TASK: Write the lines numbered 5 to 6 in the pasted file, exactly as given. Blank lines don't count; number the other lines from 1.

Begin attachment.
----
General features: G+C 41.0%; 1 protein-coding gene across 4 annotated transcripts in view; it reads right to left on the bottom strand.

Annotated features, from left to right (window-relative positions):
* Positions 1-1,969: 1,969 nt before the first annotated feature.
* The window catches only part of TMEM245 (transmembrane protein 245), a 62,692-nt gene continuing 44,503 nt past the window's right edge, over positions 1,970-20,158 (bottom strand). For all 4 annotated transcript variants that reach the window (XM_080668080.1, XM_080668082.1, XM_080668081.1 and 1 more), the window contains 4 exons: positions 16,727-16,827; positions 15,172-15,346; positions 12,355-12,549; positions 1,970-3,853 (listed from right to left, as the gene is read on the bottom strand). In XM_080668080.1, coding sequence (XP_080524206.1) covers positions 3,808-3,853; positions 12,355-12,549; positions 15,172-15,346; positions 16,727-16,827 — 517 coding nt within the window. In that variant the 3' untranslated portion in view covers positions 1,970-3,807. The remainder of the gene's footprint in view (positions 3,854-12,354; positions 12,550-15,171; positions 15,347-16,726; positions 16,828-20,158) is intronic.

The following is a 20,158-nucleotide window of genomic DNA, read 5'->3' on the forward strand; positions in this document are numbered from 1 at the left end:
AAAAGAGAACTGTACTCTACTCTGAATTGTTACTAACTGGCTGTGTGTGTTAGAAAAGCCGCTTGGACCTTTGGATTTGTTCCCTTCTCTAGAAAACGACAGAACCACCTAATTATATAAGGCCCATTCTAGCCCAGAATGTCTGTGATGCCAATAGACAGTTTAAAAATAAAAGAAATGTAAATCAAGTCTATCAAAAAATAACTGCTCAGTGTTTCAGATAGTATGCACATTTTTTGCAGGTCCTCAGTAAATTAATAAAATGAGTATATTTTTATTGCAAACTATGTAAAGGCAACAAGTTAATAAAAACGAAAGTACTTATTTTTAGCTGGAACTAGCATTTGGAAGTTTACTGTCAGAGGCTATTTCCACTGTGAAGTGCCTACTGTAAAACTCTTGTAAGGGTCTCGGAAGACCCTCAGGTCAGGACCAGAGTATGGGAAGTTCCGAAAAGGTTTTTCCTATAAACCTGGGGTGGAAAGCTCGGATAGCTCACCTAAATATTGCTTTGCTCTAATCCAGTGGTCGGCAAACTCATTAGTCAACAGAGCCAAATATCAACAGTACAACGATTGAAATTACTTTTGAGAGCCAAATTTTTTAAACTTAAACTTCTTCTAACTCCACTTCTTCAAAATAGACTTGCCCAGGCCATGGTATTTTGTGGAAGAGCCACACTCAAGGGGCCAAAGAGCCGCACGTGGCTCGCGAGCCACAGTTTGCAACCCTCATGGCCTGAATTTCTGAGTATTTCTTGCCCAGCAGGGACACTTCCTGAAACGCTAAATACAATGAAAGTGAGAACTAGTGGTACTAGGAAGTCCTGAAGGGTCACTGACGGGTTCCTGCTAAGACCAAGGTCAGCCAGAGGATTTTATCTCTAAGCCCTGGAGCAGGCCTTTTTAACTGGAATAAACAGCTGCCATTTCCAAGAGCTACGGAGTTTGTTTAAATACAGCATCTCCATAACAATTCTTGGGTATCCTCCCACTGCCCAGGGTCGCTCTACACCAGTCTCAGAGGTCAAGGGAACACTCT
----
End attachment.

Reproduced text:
The following is a 20,158-nucleotide window of genomic DNA, read 5'->3' on the forward strand; positions in this document are numbered from 1 at the left end:
AAAAGAGAACTGTACTCTACTCTGAATTGTTACTAACTGGCTGTGTGTGTTAGAAAAGCCGCTTGGACCTTTGGATTTGTTCCCTTCTCTAGAAAACGACAGAACCACCTAATTATATAAGGCCCATTCTAGCCCAGAATGTCTGTGATGCCAATAGACAGTTTAAAAATAAAAGAAATGTAAATCAAGTCTATCAAAAAATAACTGCTCAGTGTTTCAGATAGTATGCACATTTTTTGCAGGTCCTCAGTAAATTAATAAAATGAGTATATTTTTATTGCAAACTATGTAAAGGCAACAAGTTAATAAAAACGAAAGTACTTATTTTTAGCTGGAACTAGCATTTGGAAGTTTACTGTCAGAGGCTATTTCCACTGTGAAGTGCCTACTGTAAAACTCTTGTAAGGGTCTCGGAAGACCCTCAGGTCAGGACCAGAGTATGGGAAGTTCCGAAAAGGTTTTTCCTATAAACCTGGGGTGGAAAGCTCGGATAGCTCACCTAAATATTGCTTTGCTCTAATCCAGTGGTCGGCAAACTCATTAGTCAACAGAGCCAAATATCAACAGTACAACGATTGAAATTACTTTTGAGAGCCAAATTTTTTAAACTTAAACTTCTTCTAACTCCACTTCTTCAAAATAGACTTGCCCAGGCCATGGTATTTTGTGGAAGAGCCACACTCAAGGGGCCAAAGAGCCGCACGTGGCTCGCGAGCCACAGTTTGCAACCCTCATGGCCTGAATTTCTGAGTATTTCTTGCCCAGCAGGGACACTTCCTGAAACGCTAAATACAATGAAAGTGAGAACTAGTGGTACTAGGAAGTCCTGAAGGGTCACTGACGGGTTCCTGCTAAGACCAAGGTCAGCCAGAGGATTTTATCTCTAAGCCCTGGAGCAGGCCTTTTTAACTGGAATAAACAGCTGCCATTTCCAAGAGCTACGGAGTTTGTTTAAATACAGCATCTCCATAACAATTCTTGGGTATCCTCCCACTGCCCAGGGTCGCTCTACACCAGTCTCAGAGGTCAAGGGAACACTCT